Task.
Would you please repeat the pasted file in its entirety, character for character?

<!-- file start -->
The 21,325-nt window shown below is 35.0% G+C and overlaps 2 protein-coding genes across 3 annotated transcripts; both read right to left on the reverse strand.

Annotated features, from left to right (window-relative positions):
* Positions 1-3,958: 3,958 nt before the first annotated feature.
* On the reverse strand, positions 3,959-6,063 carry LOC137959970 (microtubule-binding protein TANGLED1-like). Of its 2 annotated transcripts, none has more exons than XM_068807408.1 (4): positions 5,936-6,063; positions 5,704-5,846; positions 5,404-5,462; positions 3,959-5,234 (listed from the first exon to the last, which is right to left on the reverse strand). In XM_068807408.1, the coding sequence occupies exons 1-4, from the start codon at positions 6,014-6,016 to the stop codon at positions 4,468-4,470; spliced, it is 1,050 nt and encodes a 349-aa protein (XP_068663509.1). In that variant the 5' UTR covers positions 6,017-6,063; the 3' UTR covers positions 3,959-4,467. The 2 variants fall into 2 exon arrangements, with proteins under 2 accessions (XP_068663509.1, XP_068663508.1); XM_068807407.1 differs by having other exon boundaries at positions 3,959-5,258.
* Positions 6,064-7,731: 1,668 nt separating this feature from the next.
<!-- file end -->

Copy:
The 21,325-nt window shown below is 35.0% G+C and overlaps 2 protein-coding genes across 3 annotated transcripts; both read right to left on the reverse strand.

Annotated features, from left to right (window-relative positions):
* Positions 1-3,958: 3,958 nt before the first annotated feature.
* On the reverse strand, positions 3,959-6,063 carry LOC137959970 (microtubule-binding protein TANGLED1-like). Of its 2 annotated transcripts, none has more exons than XM_068807408.1 (4): positions 5,936-6,063; positions 5,704-5,846; positions 5,404-5,462; positions 3,959-5,234 (listed from the first exon to the last, which is right to left on the reverse strand). In XM_068807408.1, the coding sequence occupies exons 1-4, from the start codon at positions 6,014-6,016 to the stop codon at positions 4,468-4,470; spliced, it is 1,050 nt and encodes a 349-aa protein (XP_068663509.1). In that variant the 5' UTR covers positions 6,017-6,063; the 3' UTR covers positions 3,959-4,467. The 2 variants fall into 2 exon arrangements, with proteins under 2 accessions (XP_068663509.1, XP_068663508.1); XM_068807407.1 differs by having other exon boundaries at positions 3,959-5,258.
* Positions 6,064-7,731: 1,668 nt separating this feature from the next.